Carpal Tunnel

Carpal Tunnel

What is Carpal Tunnel Syndrome?
Where the wrist and hand meet, nine tendons and one large nerve pass together through a tight tunnel into the palm. This tunnel, called the carpal tunnel, is formed on three sides by the small bones of the wrist and on the fourth side by the very tough fibrous tissue that makes the heel of the hand firm. The nerve passing through the carpal tunnel is called the median nerve. This nerve gives feeling to the thumb, index, middle and part of the ring fingers, and it gives movement to the muscles that lift the thumb away from the palm. Swelling and increased pressure in the carpal tunnel can interfere with the flow of blood to the median nerve. Over time the constriction in blood flow can lead to chronic irritation and eventual damage to the nerve. This problem is called carpal tunnel syndrome.

Chronic irritation of the median nerve can cause a variety of sensations in the hand and forearm including numbness, tingling, burning, sleepiness, pins and needles or even shock-like feelings. The patient's hand may cramp and tire easily or lose strength and dexterity. Feeling may be lost in the thumb, index and middle fingers, and patients may sometimes wake at night with numb or aching hands. Symptoms often occur in both hands.

Carpal tunnel syndrome is diagnosed by evaluating the patient's symptoms, examining the hand and forearm and performing two tests of the electrical functioning of the affected nerves. EMGs (electromyography) detect the irritability of muscles in the hand and arm, and NCVs (nerve conduction velocities) measure the speed of electrical impulses traveling along the median nerve and its branches. EMGs and NCVs can detect significant changes in nerve function and thus confirm a diagnosis of carpal tunnel syndrome.

Treatment of Carpal Tunnel Syndrome
Many patients have mild carpal tunnel syndrome. Treatment in these mild cases may include putting the wrists in splints at night or during the day. People often sleep with their wrists bent forward, which increases the pressure on the nerve by narrowing the size of the carpal canal. Wearing the splints at night and occasionally during the day prevents this. Most patients with more severe carpal tunnel syndrome have abnormal electrical tests though their symptoms may vary from mild to disabling. Some patients with normal tests have severe symptoms that persist for months.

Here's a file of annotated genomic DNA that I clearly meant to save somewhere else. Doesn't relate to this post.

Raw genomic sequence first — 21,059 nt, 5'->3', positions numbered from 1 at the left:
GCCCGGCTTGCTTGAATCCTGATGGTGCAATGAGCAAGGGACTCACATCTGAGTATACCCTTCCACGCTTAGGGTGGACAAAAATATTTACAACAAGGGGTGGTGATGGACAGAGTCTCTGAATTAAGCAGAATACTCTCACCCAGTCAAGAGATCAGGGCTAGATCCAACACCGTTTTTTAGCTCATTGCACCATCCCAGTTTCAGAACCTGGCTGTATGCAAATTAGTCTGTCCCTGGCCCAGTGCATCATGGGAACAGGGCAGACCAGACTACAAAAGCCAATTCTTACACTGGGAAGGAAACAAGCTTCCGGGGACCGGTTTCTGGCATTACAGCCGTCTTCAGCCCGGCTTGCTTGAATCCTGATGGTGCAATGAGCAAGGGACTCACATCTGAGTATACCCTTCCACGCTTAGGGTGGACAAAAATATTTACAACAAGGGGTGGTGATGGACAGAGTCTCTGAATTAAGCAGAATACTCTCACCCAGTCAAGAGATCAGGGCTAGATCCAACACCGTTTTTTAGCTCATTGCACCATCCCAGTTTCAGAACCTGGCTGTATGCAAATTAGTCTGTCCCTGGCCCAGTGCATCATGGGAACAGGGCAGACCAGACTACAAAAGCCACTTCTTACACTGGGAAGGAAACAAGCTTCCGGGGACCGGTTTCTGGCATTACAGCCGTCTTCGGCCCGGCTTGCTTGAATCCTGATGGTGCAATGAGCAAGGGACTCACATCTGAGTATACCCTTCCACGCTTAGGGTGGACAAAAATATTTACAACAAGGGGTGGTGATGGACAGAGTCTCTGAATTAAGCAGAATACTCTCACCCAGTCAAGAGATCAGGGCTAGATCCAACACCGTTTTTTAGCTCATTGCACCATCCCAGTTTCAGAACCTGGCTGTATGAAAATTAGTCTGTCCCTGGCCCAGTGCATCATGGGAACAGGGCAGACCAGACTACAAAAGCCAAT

Because nerve damage can be progressive, the appropriate treatment for most patients with abnormal tests or persistent symptoms is carpal tunnel release surgery. In this operation, the tough tissue forming the palmar side of the carpal canal is opened to relieve the pressure on the median nerve. The increased space for the median nerve and tendons results in decreased pressure in the carpal canal and increased blood supply to the median nerve. The nerve then has a chance to heal itself. The surgery itself does not `cure' the nerve. The pattern of symptom relief after carpal tunnel release surgery depends on which of three types of injury the nerve has sustained.

After surgery relieves the pressure, the nerve cells begin growing down the small nerve canals at the rate of about one inch per month. Since the distance from the site of injury to the tips of the fingers is six or seven inches, recovery can take six to eight months after carpal tunnel release surgery. Partial recovery often occurs. About 80 to 90 percent of patients experience good relief from their symptoms after carpal tunnel release surgery. Even those, whose symptoms are not relieved, are still helped because reducing the pressure on the median nerve prevents the problem from becoming worse in most cases. Carpal tunnel release surgery is done on an out-patient basis. No overnight stay in the hospital is necessary. In the procedure most commonly used, an anesthesiologist administers intravenous sedation and the surgeon gives a local anesthesia. This method reduces the risk of the nausea sometimes caused by general anesthesia, and the sedation keeps even very nervous patients comfortable. Sutures remain in the skin for two to three weeks, and patients begin using their hand shortly after surgery.